Amman and Cairo, 9 December 2020
As we mark the 16 Days of Activism against Gender-based Violence (GBV), we unequivocally condemn all violence against women and girls impacted by the Syria crisis, including the violence committed against women human rights defenders and women humanitarian workers who are on the front lines of the COVID-19 crisis.
The United Nations and its partners have documented an increase in GBV particularly domestic and family violence, in addition to sexual violence, harassment, and exploitation, with women living with a disability, adolescent girls, older women, or widows and divorced women and girls at greater risk of GBV. In the words of a woman from Idleb: “Women and girls endure violence more than anyone else. The spread of poverty and war and displacement and COVID have made things much worse this year, and women and girls became more subjected to violence by the husband, the father or the brother.”
Violence against women and girls has been further exacerbated by the economic crisis, the COVID-19 pandemic, and continued conflict and large-scale displacement throughout the country. Increased negative coping mechanisms such as child marriage, child labour and sexual exploitation have all been reported. Even more disheartening are reports showing that women human rights defenders and women humanitarian workers in Syria continue to face immense risks, particularly when their work focuses on gender issues and sexual and reproductive rights.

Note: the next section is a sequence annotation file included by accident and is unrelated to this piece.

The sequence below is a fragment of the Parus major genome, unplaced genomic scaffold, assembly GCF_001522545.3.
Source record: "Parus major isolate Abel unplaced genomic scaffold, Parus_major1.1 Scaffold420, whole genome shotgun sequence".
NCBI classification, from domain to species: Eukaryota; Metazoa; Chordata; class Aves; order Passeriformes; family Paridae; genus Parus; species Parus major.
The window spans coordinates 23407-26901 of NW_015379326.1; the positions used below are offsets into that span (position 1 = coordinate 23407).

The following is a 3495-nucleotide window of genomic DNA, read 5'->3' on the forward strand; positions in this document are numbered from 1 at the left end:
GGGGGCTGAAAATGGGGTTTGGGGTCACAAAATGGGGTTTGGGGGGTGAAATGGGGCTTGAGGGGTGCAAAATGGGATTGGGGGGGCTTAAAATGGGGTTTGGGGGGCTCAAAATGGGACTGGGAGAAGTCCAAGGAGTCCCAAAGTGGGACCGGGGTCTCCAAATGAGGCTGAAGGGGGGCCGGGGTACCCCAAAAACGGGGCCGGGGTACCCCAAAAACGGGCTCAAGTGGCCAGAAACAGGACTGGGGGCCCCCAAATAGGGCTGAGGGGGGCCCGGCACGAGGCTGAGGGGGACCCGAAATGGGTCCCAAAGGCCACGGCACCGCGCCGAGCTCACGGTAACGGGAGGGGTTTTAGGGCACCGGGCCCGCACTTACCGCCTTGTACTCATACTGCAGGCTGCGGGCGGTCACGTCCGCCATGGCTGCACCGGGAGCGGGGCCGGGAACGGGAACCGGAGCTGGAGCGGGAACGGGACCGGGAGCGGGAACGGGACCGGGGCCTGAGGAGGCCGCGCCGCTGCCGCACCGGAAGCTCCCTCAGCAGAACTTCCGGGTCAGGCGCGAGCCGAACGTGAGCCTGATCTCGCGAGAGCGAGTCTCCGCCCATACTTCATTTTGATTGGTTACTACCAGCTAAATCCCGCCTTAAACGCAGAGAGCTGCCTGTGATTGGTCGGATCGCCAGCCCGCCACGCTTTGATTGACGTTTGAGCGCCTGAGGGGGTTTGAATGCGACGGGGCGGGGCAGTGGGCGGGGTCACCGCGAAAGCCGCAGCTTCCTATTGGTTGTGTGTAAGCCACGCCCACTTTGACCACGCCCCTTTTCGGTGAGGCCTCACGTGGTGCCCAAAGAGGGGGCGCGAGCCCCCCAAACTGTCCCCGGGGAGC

We must ensure that specialized GBV services, including psychosocial support and health services, remain open and receive the funds they need to continue to provide lifelines to women and girls. Women and girls have told us that specialized GBV services, and access to safe spaces, are often the only viable venues for them to receive life-saving services, even if the mitigation measures to reduce the spread of COVID-19, such as lockdowns, have significantly limited access to services and further restricted their freedom of movement. While GBV services are available in 98 per cent (265) of sub-districts in Syria (an increase by 77 per cent since 2015), in reality, it represents only 10 per cent of communities with GBV-specialized services. Moreover, this year saw a drop by 11 per cent in the number of women and girls accessing services due to COVID-19.
We call on all those engaged in the response in Syria to commit to ending GBV and to addressing its root causes. It is our collective responsibility to ensure that the risks of GBV are mitigated throughout the response and that strong gender-specific policies and programmes, in line with the Secretary-General’s Political Engagement Strategy on GBV and COVID-19, are implemented. “I really would like to take part in activities that stop violence. And I want my voice to be heard and to reach to everyone that is not aware of what is happening to us girls in Syria” (adolescent girl, Damascus)
For further information, please contact:
Torsten Lajoie Flyng, OCHA Strategic Communications Officer for OCHA Regional Office for the Syria Crisis, email@example.com +962 (0) 798 674 195
Samir Aldarabi, Regional Communication Advisor UNFPA, United Nations Population Fund, Arab States Regional Office firstname.lastname@example.org Tel: +20 106 8484879
- UN Office for the Coordination of Humanitarian Affairs
- To learn more about OCHA's activities, please visit https://www.unocha.org/.